It is often difficult to appreciate that improving the care of patients can actually reduce the costs of care. Last year Dr H Brody wrote in the New England Journal of Medicine (vol 362, p283-5) about “Medicine’s ethical responsibility for health care reform – the top five list.” In essence he challenged physicians to be first to find ways to rationally reduce health care costs by identifying the top five tests or treatments in any given specialty or subspecialty that could be markedly reduced or even eliminated without harm to the patient.
It is often difficult to appreciate that improving the care of patients can actually reduce the costs of care. Last year Dr H Brody wrote in the New England Journal of Medicine (vol 362, p283-5) about “Medicine’s ethical responsibility for health care reform – the top five list.” In essence he challenged physicians to be first to find ways to rationally reduce health care costs by identifying the top five tests or treatments in any given specialty or subspecialty that could be markedly reduced or even eliminated without harm to the patient. He made some specific suggestions to get things started.
Now Drs.Thomas Smith and Bruce Hillner, two oncologists from the Massey Cancer Center in Virginia, have accepted the challenge and published in the same journal (vol 364, p21, May 26, 2011) a proposed list of five suggested changes in medical oncologist’s behaviors and five changes in attitudes and practices. Their proposal is noteworthy because it directly addresses some of the most important issues that affect cancer patient care yet inordinately increases the cost of that care.
I will not repeat each of their suggestions but will comment on a few. One change in behavior is to limit chemotherapy to patients with a good performance status (with an exception for those with highly responsive disease.) It is well known that a person’s performance status is a very strong predictor of whether a patient will respond to a treatment or have any meaningful extension of survival. The authors point out that their proposal is in line with current guidelines by national oncology organizations. They make the simple recommendation that a patient should not be given chemotherapy if he or she cannot walk into the clinic unaided. Unfortunately, many oncologists today push ahead with further treatment despite their patient’s performance status.
Another suggestion is to “replace the routine use of white blood cell stimulating factors with a reduction in chemotherapy dose in metastatic solid tumors.” The hematopoietic colony stimulating factors (CSFs) are very valuable in pushing the bone marrow to recover white blood cell numbers after aggressive treatments. The concept is that infection is common when the white blood cell count drops below 500 per ul. This is a common occurrence in the treatment of acute leukemia and some other situations where very aggressive chemotherapy is used and the CSFs can be lifesaving in those patients. But they are not needed for modest reductions in WBC counts. In truth, drops below 500/ul rarely happen in the treatment of patients with most solid tumors such as breast, prostate, lung or colon cancer. Yet these very expensive stimulants are used routinely but at high cost. Smith and Hillner suggest that at about $3500 per injection, the sales by oncologists to their patients’ amount to some $1.25 billion per year.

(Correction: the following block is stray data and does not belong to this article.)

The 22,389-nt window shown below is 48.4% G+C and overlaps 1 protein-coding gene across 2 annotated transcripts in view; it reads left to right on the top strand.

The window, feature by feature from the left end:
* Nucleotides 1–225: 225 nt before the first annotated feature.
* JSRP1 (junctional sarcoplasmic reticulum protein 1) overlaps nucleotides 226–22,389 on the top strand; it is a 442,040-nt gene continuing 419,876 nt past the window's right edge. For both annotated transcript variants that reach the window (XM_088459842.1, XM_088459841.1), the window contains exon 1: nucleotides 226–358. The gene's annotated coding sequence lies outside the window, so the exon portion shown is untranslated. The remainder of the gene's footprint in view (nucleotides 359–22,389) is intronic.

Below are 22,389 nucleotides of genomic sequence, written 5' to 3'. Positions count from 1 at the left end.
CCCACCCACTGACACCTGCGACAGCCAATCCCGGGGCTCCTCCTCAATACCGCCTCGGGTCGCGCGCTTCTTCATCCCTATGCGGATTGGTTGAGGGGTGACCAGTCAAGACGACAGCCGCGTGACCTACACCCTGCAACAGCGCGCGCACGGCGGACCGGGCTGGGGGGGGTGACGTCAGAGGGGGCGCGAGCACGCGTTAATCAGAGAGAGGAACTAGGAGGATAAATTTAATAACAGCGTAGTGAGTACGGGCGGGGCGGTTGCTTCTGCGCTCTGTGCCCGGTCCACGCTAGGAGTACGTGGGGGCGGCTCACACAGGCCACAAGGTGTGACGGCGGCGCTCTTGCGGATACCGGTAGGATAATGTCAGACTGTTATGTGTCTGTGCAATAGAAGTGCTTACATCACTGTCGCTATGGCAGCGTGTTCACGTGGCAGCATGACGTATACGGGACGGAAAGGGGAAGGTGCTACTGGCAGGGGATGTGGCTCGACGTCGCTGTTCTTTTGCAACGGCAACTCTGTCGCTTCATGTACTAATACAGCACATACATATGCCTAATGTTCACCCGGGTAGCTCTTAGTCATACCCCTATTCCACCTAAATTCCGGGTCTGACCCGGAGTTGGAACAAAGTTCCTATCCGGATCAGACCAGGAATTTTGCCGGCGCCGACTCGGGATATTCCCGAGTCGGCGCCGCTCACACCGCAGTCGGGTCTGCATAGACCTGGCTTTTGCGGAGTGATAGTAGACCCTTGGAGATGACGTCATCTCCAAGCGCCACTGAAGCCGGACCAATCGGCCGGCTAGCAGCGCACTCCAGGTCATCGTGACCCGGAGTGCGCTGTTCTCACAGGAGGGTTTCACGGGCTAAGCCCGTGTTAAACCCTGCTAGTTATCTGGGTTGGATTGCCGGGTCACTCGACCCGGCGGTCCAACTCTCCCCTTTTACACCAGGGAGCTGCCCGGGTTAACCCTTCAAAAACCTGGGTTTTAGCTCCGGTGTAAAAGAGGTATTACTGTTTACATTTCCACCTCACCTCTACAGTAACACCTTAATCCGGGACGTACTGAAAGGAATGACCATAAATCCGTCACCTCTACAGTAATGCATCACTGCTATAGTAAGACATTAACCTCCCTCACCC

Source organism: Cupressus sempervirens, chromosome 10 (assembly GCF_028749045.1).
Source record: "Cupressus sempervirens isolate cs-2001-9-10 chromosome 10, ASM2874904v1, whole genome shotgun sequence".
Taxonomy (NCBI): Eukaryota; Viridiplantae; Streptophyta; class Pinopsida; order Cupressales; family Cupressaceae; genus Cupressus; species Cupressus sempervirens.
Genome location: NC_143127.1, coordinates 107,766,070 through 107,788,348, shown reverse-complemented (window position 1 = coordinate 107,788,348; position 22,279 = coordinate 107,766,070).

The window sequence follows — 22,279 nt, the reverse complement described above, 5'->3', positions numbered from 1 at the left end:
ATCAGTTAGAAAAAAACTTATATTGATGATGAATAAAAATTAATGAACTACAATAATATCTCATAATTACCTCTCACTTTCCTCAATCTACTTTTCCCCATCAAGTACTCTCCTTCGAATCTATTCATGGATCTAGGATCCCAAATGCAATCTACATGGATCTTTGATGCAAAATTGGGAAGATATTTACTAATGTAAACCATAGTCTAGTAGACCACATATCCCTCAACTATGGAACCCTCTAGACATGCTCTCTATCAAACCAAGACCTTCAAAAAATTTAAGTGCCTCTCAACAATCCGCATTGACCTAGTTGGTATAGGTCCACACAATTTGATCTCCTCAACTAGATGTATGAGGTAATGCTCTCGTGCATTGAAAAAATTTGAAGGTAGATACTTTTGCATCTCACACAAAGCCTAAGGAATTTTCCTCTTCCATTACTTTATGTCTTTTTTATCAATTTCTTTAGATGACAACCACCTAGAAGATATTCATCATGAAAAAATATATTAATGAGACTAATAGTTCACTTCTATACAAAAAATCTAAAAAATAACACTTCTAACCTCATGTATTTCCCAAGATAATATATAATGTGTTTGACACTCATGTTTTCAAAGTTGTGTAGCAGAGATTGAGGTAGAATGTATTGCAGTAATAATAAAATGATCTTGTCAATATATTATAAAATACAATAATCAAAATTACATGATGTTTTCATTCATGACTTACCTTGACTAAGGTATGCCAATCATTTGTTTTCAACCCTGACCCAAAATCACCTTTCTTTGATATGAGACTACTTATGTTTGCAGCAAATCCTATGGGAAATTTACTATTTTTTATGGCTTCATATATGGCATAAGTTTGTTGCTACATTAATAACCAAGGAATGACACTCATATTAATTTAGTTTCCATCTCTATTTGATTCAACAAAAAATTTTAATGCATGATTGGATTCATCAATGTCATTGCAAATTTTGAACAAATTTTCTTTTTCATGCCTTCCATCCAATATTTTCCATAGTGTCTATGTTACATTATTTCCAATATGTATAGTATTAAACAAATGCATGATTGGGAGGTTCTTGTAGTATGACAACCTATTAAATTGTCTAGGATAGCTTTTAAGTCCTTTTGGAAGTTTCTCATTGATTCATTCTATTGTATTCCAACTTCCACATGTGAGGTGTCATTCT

And there is the rub – to change these two practice patterns would be to substantially reduce the oncologist’s income. Oncologists earn a decent but not high income from basic care of their patients. But fully another one half comes from the administration of chemotherapy and support medications such as drugs for nausea and vomiting and drugs to boost the bone marrow to produce red blood cells (erythropoietin) and white blood cells ( pegfilgrastim, Neulasta). In effect they serve as a pharmacy for these drugs, buying them wholesale from distributors, preparing them and administering them while collecting a markup for their effort. This brings their incomes to among the highest among internists. To cut back on chemotherapy or Neulasta administration would have a telling financial impact.
Another suggestion, this one a change in attitude, is to address the importance of end-of-life discussions. The authors point out the truism that such discussions are a critical perquisite to good care planning by both doctor and patient and family. But they point out that far too often, oncologists wait until new symptoms appear or until they feel there is nothing else that can be done before entering this type of discussion. But when such discussions are held at an appropriate time, there is greater use of hospice and “less depression or anxiety, less aggressive end-of-life care and [patients] rarely die in an intensive care unit or on a ventilator.” Further “it allows the surviving caregiver to have a better quality of life and would save our society millions of dollars.” And yet, such discussions are all too infrequent or come too late. It is the physicians’ obligation to their patients and patients’ families to be honest and direct, albeit caring and compassionate at the same time.
With these changes (and some of the others that Smith and Hillner recommend) in behaviors and attitudes, the care of cancer patients would be greatly improved yet the costs would be very greatly reduced. That is a good exchange. Let’s hope these suggestions become the norm of care and that physicians in other specialties take up Brody’s challenge as effectively.